Most of us think of luxury as something valuable, perhaps even something unattainable. To the ultrawealthy, luxury may mean the gift of time or experience, while to the homeless, luxury may be a meal or a hot shower.
A cultural shift has recently occurred regarding the image of luxury. The ultrarich already have access to anything produced on earth. The current trend for the ultrarich is not toward acquiring more objects, but toward acquiring more experiences—going where no one has gone before, even into space. That’s evidenced by the 500 or so people who have already signed up with Sir Richard Branson’s Virgin Galactic commercial flights into space at $200,000 per ticket.
Then there’s time, a luxury for almost everyone—more time to spend with family and friends, more time to be alive.
But what about the rest of us, who are neither ultrarich nor homeless? What do we define as luxury? In today’s world of mass-produced goods and toxic products, quality is the new luxury.
How great it would be to know that buttons will not fly off your clothing the moment you leave the store. If only furniture would wear as well as it did a hundred years ago.
It is very doubtful there will be much left of objects from our generation because lack of quality will cause them to self-destruct long before they reach a century. Our legacy will be piles of obsolete electronic equipment littering overfilled dumps.
It used to be that workers took pride in their craft. Educators once taught that a job worth doing is worth doing well, helping to instill pride in craft from an early age. Then came the double-edged sword of mass production, which enabled the average person to acquire objects that might once have been out of reach. But at what cost?
Gone was the handcrafted care lovingly given to beautifully carved woods. Gone were the garment seams carefully bound on the edges to prevent raveling. We traded quality for quantity.
According to researchers at MIT, continuing to consume the massive amounts of these flawed products on a global scale could lead to a massive global economic depression as early as the year 2030 because of depleted natural resources.
That is not good news for anyone, but there is good news in the knowledge that we can have our cake and eat it too, while saving the planet in the process. How? By being the ultimate recyclers. By purchasing quality products that will last and, even better, by purchasing vintage or antique items of quality that have already survived the test of time and will prevent more of the earth’s resources from being depleted to produce them.
Pieces to Inspire
Vintage Florentine Tray. This unusual and hard-to-find Florentine tray table dates from the mid-20th century and is extremely versatile. You’ll discover endless uses for this great piece, which blends beautifully with traditional décor. It can also be the standout conversation piece in a very contemporary interior.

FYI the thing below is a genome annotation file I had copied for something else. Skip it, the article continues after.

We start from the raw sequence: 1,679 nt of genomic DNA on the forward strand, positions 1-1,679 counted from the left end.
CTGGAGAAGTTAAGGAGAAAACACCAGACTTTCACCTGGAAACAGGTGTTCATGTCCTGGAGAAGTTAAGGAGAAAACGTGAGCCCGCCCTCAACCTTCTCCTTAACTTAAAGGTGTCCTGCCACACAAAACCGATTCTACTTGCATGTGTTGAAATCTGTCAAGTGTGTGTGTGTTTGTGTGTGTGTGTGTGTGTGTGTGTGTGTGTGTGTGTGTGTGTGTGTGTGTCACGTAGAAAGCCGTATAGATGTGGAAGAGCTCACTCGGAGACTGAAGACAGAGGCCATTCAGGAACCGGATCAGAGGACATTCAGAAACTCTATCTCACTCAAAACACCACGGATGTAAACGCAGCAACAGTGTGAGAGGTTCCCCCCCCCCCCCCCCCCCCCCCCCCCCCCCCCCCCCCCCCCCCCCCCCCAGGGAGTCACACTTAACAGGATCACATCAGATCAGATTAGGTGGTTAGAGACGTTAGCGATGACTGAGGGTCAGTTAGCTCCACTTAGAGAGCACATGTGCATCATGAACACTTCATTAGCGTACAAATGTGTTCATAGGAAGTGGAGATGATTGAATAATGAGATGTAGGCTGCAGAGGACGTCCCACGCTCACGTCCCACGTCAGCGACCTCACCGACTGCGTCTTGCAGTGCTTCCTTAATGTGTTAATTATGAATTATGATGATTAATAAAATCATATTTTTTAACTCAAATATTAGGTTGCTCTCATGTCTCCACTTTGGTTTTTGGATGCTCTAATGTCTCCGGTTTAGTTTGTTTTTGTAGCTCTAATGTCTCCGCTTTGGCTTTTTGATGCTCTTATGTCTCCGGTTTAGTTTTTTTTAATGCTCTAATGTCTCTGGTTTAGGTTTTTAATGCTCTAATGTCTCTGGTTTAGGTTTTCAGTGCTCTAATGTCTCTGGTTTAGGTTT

Ivory paint with gilding forms this typical Florentine pattern. The legs lock for stability, and the tray back is gilded and bears the original paper label: “Florentia, Hand made in Italy.” Known as Florentine-style crafts, these items are now highly collectable antiques.
Vintage Fortuny. In the many years I have been collecting Fortuny fabric, this is the most beautiful I have ever seen: teal, copper, and gorgeous.
These pillows are custom designed and handmade in the United States from vintage Italian Fortuny silk velvet, the rarest of Fortuny fabrics. Fortuny is always handmade and ages beautifully.
Mariano Fortuny (1871–1949) was a multifaceted artist from Spain. He was best known for the couture fashion house he opened in Paris in 1906 and for the exquisite handmade fabrics he designed.
Antique Japanese Kesa Fabric. It is said that kesa were made in square patterns to represent rice fields, thereby indicating humility.
This is an amazingly beautiful Japanese textile kesa dating from 1760. The word kesa is derived from the Sanskrit word “kesaya.” Kesa were worn draped over the shoulder by Buddhist monks and were sometimes used as altar cloths.
People would donate their finest textiles to monasteries where they would be used to make kesa. Sometimes the fabric was pieced together from different textiles to form a quilted appearance, or less often, as with this exceptional piece, the kesa were from a single textile.
This kesa is handwoven from silk in spice tones of cinnamon and amber with a floral motif and subtly interwoven golden and silver threads, which are beautifully patinated. A calligraphy inscription on the back lining records that the piece was made for a ceremony at the Sai Nen Temple in September 1760.
Framed, this piece would be simply stunning. You could easily build the decor of a room around this piece or add it to a treasured textile collection.
Cherie Fehrman is part of ForgottenLuxury.com, a San Francisco-based company of designers and collectors offering their treasures online. Fehrman is a designer, color consultant, antiques dealer, author, and avid collector.
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